observed.  The Spanish troops were starving in Flanders, all Flanders
itself was starving, and Philip, as usual, had sent but insignificant
remittances to save his perishing soldiers.  Parma had already exhausted
his credit.  Money was most difficult to obtain in such a forlorn
country; and now the few rich merchants and bankers of Antwerp that were
left looked very black at these crushing news from America.  "They are
drawing their purse-strings very tight," said Alexander, "and will make
no accommodation.  The most contemplative of them ponder much over this
success of Drake, and think that your Majesty will forget our matters
here altogether."  For this reason he informed the King that it would be
advisable to drop all further negotiation with England for the time, as
it was hardly probable that, with such advantages gained by the Queen,
she would be inclined to proceed in the path which had been just secretly
opened.  Moreover, the Prince was in a state of alarm as to the
intentions of France.  Mendoza and Tassis had given him to understand
that a very good feeling prevailed between the court of Henry and of
Elizabeth, and that the French were likely to come to a pacification
among themselves.  In this the Spanish envoys were hardly anticipating so
great an effect as we have seen that they had the right to do from their
own indefatigable exertions; for, thanks to their zeal, backed by the
moderate subsidies furnished by their master, the civil war in France
already seemed likely to be as enduring as that of the Netherlands.  But
Parma--still quite in the dark as to French politics--was haunted by the
vision of seventy thousand foot and six thousand horses ready to be let
slip upon him at any, moment, out of a pacified and harmonious France;
while he had nothing but a few starving and crippled regiments to
withstand such an invasion.  When all these events should have taken
place, and France, in alliance with England, should have formally
declared war against Spain, Alexander protested that he should have
learned nothing new.

The Prince was somewhat mistaken as to political affairs; but his doubts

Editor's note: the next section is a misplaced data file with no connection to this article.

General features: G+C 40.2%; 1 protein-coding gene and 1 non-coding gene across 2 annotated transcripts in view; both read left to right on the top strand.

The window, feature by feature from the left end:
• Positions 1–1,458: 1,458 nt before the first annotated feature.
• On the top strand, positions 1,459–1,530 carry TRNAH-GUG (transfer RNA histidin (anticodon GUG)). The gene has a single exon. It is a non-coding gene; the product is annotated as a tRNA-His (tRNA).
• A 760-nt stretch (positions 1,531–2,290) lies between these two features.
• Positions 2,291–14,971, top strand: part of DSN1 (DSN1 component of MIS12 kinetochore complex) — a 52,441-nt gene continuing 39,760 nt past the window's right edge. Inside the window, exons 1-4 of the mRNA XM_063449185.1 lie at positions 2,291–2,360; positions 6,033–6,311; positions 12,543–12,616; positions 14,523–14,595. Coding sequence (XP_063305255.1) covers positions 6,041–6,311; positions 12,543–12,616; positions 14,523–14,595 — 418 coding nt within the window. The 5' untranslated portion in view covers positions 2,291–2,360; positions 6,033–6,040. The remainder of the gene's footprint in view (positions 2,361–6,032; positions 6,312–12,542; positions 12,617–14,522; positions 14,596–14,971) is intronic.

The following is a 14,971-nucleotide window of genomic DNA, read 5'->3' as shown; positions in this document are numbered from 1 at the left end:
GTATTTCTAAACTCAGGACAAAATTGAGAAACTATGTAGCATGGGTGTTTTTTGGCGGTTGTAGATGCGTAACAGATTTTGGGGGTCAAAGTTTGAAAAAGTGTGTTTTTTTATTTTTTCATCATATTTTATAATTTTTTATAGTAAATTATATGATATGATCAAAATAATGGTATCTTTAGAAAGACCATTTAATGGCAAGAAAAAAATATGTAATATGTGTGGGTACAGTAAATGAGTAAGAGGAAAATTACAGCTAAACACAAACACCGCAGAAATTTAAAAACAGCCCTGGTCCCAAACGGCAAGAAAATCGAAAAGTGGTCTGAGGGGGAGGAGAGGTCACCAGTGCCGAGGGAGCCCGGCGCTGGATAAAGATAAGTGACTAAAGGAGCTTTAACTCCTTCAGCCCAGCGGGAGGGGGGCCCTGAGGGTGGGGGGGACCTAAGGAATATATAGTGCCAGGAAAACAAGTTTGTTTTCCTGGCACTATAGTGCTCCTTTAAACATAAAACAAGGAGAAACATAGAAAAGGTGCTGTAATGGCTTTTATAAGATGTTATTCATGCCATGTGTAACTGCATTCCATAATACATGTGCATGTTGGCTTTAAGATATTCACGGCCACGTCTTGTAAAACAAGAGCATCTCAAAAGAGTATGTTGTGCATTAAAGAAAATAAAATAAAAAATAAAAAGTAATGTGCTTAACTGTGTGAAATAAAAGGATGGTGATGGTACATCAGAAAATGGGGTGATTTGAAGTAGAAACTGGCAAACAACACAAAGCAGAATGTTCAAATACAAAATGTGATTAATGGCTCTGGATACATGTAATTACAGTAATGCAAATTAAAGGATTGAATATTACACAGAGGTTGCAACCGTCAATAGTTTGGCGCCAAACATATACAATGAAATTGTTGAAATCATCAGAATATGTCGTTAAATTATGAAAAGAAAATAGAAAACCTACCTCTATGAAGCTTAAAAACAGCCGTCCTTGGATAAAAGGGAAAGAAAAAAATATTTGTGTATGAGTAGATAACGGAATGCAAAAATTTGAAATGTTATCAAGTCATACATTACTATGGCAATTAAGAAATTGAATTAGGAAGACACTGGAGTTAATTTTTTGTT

concerning his neighbours, blended with the forlorn condition of himself
and army, about which there was no doubt at all, showed the exigencies of
his situation.  In the midst of such embarrassments it is impossible not
to admire his heroism as a military chieftain, and his singular
adroitness as a diplomatist.  He had painted for his sovereign a most
faithful and horrible portrait of the obedient Provinces.  The soil was
untilled; the manufactories had all stopped; trade had ceased to exist.
It was a pity only to look upon the raggedness of his soldiers.  No
language could describe the misery of the reconciled Provinces--Artois,
Hainault, Flanders.  The condition of Bruges would melt the hardest
heart; other cities were no better; Antwerp was utterly ruined; its
inhabitants were all starving.  The famine throughout the obedient
Netherlands was such as had not been known for a century.  The whole
country had been picked bare by the troops, and the plough was not put
into the ground.  Deputations were constantly with him from Bruges,
Dendermonde, Bois-le-Duc, Brussels, Antwerp, Nymegen, proving to him
by the most palpable evidence that the whole population of those cities
had almost literally nothing to eat.  He had nothing, however, but
exhortations to patience to feed them withal.  He was left without a
groat even to save his soldiers from starving, and he wildly and
bitterly, day after day, implored his sovereign for aid.  These pictures
are not the sketches of a historian striving for effect, but literal
transcripts from the most secret revelations of the Prince himself to his
sovereign.  On the other hand, although Leicester's complaints of the
destitution of the English troops in the republic were almost as bitter,
yet the condition of the United Provinces was comparatively healthy.
Trade, external and internal, was increasing daily.  Distant commercial
and military expeditions were fitted out, manufactures were prosperous,
and the war of independence was gradually becoming--strange to say--a